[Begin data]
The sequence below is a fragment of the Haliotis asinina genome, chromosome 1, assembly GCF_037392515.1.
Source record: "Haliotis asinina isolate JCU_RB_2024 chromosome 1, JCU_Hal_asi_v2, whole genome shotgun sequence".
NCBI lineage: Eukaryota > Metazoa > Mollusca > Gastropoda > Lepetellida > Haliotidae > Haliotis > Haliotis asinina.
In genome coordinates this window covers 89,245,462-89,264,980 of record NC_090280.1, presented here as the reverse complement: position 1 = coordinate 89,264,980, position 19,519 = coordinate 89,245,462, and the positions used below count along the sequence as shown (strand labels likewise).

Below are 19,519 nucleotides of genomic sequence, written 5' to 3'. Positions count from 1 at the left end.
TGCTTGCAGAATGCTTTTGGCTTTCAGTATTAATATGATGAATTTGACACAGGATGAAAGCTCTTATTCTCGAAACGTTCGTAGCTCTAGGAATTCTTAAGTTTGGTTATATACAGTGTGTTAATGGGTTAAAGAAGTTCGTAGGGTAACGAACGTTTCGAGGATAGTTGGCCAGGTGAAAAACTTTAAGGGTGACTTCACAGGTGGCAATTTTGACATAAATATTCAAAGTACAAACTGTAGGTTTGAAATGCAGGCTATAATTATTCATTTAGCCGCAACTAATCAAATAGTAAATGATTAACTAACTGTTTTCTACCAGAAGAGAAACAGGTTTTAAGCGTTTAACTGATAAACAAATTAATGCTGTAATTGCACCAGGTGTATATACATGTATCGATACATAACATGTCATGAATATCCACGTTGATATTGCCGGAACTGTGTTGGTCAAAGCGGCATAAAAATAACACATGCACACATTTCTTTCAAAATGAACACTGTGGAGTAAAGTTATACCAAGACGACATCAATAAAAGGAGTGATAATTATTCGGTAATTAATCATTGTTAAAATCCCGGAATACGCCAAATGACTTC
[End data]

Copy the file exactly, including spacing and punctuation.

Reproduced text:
The sequence below is a fragment of the Haliotis asinina genome, chromosome 1, assembly GCF_037392515.1.
Source record: "Haliotis asinina isolate JCU_RB_2024 chromosome 1, JCU_Hal_asi_v2, whole genome shotgun sequence".
NCBI lineage: Eukaryota > Metazoa > Mollusca > Gastropoda > Lepetellida > Haliotidae > Haliotis > Haliotis asinina.
In genome coordinates this window covers 89,245,462-89,264,980 of record NC_090280.1, presented here as the reverse complement: position 1 = coordinate 89,264,980, position 19,519 = coordinate 89,245,462, and the positions used below count along the sequence as shown (strand labels likewise).

Below are 19,519 nucleotides of genomic sequence, written 5' to 3'. Positions count from 1 at the left end.
TGCTTGCAGAATGCTTTTGGCTTTCAGTATTAATATGATGAATTTGACACAGGATGAAAGCTCTTATTCTCGAAACGTTCGTAGCTCTAGGAATTCTTAAGTTTGGTTATATACAGTGTGTTAATGGGTTAAAGAAGTTCGTAGGGTAACGAACGTTTCGAGGATAGTTGGCCAGGTGAAAAACTTTAAGGGTGACTTCACAGGTGGCAATTTTGACATAAATATTCAAAGTACAAACTGTAGGTTTGAAATGCAGGCTATAATTATTCATTTAGCCGCAACTAATCAAATAGTAAATGATTAACTAACTGTTTTCTACCAGAAGAGAAACAGGTTTTAAGCGTTTAACTGATAAACAAATTAATGCTGTAATTGCACCAGGTGTATATACATGTATCGATACATAACATGTCATGAATATCCACGTTGATATTGCCGGAACTGTGTTGGTCAAAGCGGCATAAAAATAACACATGCACACATTTCTTTCAAAATGAACACTGTGGAGTAAAGTTATACCAAGACGACATCAATAAAAGGAGTGATAATTATTCGGTAATTAATCATTGTTAAAATCCCGGAATACGCCAAATGACTTC